Middle French or Medieval Latin; Middle French valide, from Medieval Latin validus, from Latin, strong, potent, from valēre


  • 1 : having legal efficacy or force; especially : executed with the proper legal authority and formalities <a valid contract>
  • 2 a : well-grounded or justifiable : being at once relevant and meaningful <a valid theory>
b : logically correct <a valid argument> <valid inference>
  • 3 : appropriate to the end in view : effective <every craft has its own valid methods>
  • 4 of a taxon : conforming to accepted principles of sound biological classification


sound, cogent, convincing, telling mean having such force as to compel serious attention and usually acceptance. valid implies being supported by objective truth or generally accepted authority <a valid reason for being absent>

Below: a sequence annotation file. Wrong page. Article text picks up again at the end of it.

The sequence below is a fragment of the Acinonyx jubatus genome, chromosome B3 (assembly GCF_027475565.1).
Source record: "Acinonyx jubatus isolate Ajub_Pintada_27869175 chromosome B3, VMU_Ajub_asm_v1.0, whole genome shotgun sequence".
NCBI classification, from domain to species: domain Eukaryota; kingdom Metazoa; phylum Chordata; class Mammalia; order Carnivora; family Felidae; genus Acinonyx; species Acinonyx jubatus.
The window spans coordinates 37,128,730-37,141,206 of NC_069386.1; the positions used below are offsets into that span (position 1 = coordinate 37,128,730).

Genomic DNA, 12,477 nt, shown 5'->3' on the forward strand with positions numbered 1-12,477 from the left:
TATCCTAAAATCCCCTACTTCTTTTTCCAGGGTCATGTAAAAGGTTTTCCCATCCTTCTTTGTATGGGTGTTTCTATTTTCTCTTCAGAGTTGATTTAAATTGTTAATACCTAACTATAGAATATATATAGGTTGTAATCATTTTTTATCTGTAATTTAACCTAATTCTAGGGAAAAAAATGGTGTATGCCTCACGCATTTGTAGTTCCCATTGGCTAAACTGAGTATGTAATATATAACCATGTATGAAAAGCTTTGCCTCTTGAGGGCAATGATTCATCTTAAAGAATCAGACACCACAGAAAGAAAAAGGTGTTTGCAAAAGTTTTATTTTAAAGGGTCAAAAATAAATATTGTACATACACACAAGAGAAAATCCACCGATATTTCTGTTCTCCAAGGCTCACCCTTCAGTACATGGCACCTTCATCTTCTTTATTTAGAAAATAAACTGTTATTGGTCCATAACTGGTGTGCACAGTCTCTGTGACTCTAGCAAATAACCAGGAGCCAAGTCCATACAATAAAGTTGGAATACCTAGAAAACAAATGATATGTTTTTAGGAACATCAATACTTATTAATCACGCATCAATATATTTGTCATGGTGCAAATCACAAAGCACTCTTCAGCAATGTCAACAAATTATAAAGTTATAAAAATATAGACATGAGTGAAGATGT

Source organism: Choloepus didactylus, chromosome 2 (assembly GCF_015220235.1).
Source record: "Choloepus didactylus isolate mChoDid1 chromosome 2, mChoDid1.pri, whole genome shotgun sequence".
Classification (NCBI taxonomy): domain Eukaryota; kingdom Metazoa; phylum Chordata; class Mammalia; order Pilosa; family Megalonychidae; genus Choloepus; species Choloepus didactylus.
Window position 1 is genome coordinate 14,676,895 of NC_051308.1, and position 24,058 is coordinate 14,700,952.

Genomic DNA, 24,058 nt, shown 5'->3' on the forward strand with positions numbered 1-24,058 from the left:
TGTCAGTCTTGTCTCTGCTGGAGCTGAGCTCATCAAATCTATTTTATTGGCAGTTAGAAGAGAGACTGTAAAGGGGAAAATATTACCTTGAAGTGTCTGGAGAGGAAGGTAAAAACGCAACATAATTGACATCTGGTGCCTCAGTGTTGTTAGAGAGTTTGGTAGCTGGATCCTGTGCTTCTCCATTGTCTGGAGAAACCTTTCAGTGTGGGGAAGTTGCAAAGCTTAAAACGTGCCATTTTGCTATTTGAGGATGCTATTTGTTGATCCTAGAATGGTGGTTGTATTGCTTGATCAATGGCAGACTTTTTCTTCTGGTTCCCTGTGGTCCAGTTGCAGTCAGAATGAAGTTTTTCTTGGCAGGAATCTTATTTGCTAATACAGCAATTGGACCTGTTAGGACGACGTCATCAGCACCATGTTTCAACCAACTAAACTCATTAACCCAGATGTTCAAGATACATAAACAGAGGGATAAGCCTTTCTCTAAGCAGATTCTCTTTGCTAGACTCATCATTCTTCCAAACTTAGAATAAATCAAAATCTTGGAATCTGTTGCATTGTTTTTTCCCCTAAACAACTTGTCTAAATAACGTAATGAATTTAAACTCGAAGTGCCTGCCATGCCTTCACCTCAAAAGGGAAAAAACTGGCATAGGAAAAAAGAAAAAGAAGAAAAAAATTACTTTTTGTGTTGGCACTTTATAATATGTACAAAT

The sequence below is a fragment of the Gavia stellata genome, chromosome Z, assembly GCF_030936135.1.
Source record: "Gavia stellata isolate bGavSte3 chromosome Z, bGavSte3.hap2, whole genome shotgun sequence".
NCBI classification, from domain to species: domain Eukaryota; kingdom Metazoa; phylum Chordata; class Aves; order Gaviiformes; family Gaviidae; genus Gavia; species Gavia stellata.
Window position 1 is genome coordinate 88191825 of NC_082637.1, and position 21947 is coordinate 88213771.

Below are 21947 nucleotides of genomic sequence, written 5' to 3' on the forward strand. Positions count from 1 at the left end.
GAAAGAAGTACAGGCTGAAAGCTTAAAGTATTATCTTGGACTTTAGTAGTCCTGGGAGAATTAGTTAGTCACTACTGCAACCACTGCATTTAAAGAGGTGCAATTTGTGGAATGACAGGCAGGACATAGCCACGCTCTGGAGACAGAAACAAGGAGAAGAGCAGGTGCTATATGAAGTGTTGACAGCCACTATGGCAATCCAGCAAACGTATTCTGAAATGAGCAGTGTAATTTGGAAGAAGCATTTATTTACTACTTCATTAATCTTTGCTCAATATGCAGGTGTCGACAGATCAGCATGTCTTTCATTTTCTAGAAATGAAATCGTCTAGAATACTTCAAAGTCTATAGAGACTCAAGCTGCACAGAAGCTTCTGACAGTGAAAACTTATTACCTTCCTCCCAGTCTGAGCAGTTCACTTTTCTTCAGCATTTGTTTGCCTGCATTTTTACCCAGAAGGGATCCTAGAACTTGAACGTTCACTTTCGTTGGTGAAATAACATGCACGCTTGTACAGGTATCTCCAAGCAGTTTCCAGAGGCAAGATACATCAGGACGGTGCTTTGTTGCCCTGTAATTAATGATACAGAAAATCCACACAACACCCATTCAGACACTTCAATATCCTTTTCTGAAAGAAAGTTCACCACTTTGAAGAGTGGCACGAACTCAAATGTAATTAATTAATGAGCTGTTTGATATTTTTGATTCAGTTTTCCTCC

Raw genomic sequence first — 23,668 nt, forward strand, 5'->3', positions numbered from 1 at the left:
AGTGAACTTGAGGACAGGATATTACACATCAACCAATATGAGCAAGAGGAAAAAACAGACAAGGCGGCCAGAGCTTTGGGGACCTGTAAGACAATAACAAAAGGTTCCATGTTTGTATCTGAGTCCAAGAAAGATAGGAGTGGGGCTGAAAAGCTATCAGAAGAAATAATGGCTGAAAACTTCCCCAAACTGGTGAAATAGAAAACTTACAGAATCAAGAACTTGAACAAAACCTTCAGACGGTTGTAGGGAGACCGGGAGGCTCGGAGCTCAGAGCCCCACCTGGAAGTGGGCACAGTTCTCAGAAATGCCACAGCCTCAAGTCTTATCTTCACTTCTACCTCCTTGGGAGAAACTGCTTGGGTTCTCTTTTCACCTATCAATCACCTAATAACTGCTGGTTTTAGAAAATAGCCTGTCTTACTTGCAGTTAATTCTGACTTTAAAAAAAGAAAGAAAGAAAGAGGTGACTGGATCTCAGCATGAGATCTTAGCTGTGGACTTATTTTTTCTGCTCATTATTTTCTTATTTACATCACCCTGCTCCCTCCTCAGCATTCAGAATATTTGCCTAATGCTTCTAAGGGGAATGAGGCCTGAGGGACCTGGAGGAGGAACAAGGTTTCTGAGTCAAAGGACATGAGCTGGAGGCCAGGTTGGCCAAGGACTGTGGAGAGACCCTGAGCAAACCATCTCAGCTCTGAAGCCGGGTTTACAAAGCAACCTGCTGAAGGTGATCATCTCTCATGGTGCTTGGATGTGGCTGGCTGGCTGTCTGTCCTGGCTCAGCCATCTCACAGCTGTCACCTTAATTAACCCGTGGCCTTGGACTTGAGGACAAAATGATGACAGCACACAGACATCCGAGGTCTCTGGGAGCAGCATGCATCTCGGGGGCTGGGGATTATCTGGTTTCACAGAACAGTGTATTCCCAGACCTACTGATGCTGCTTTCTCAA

The term validity in logic (also logical validity) is largely synonymous with logical truth, however the term is used in different contexts. Validity is a property of formulas, statements and arguments. A logically valid argument is one where the conclusion follows from the premises. An invalid argument is where the conclusion does not follow from the premises. A deductive argument may be valid but not sound. In other words, validity is a necessary condition for truth of a deductive syllogism but is not a sufficient condition.